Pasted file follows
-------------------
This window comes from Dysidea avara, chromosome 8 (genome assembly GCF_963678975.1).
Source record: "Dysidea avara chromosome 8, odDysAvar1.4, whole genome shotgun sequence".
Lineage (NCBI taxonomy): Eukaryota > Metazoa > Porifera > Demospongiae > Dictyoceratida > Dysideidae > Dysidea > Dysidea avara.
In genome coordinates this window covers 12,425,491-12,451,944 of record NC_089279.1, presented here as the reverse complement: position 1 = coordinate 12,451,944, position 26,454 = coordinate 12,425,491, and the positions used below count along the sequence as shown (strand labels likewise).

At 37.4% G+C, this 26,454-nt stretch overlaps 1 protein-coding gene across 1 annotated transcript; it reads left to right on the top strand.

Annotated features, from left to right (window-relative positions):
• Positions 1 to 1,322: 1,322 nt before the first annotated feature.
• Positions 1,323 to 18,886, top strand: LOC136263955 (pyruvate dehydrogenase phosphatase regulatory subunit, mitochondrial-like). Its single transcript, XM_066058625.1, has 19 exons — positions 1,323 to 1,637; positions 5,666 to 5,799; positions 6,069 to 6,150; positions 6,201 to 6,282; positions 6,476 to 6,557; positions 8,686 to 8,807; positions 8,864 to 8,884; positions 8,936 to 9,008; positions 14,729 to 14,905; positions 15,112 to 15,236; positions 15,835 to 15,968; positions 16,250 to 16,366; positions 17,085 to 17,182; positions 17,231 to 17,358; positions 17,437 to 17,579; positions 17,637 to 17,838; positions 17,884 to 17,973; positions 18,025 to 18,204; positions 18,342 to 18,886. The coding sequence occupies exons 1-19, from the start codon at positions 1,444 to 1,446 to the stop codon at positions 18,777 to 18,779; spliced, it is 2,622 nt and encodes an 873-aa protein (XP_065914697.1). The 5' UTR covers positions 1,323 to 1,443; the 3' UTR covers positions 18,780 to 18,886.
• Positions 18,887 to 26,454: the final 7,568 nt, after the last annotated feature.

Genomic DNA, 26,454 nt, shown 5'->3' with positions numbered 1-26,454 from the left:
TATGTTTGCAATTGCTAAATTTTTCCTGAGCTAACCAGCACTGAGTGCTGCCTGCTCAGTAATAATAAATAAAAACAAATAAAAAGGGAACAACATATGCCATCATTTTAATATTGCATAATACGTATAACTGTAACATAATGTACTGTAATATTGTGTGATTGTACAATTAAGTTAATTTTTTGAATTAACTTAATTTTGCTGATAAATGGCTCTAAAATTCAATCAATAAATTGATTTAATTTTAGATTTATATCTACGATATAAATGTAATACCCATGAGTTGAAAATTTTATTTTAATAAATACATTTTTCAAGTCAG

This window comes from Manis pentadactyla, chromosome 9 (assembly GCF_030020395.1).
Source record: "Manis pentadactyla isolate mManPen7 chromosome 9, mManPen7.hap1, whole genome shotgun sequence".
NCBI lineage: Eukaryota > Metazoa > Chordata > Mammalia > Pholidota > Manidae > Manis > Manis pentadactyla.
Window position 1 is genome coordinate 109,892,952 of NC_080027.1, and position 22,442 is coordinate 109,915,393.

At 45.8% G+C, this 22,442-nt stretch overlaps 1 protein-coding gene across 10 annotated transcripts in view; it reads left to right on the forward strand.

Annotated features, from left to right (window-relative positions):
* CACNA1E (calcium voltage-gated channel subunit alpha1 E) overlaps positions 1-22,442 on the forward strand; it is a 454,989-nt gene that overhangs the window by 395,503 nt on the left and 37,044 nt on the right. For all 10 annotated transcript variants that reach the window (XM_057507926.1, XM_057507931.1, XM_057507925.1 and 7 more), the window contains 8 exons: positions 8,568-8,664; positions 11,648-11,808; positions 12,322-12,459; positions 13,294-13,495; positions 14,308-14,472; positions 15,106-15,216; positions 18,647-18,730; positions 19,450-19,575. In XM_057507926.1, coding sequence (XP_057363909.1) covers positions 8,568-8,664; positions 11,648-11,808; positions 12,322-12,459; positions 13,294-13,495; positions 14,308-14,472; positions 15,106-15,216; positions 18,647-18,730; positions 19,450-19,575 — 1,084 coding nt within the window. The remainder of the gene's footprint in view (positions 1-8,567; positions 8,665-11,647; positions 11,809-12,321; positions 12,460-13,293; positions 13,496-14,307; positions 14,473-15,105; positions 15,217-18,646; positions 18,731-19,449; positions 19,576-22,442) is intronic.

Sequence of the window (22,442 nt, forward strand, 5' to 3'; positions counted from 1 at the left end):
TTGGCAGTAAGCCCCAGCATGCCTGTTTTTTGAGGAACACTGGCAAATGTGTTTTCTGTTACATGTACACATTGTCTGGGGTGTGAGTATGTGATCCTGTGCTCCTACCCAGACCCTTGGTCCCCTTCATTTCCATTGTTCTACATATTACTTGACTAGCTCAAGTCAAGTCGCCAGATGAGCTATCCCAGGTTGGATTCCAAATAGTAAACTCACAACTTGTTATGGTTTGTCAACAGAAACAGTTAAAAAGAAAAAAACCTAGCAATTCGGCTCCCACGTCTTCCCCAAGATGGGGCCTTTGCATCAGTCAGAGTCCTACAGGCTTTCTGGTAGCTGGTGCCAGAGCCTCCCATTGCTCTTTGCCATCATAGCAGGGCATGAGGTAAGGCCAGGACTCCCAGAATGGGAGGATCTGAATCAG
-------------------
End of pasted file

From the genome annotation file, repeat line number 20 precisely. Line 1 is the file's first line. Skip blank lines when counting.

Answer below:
TTGGCAGTAAGCCCCAGCATGCCTGTTTTTTGAGGAACACTGGCAAATGTGTTTTCTGTTACATGTACACATTGTCTGGGGTGTGAGTATGTGATCCTGTGCTCCTACCCAGACCCTTGGTCCCCTTCATTTCCATTGTTCTACATATTACTTGACTAGCTCAAGTCAAGTCGCCAGATGAGCTATCCCAGGTTGGATTCCAAATAGTAAACTCACAACTTGTTATGGTTTGTCAACAGAAACAGTTAAAAAGAAAAAAACCTAGCAATTCGGCTCCCACGTCTTCCCCAAGATGGGGCCTTTGCATCAGTCAGAGTCCTACAGGCTTTCTGGTAGCTGGTGCCAGAGCCTCCCATTGCTCTTTGCCATCATAGCAGGGCATGAGGTAAGGCCAGGACTCCCAGAATGGGAGGATCTGAATCAG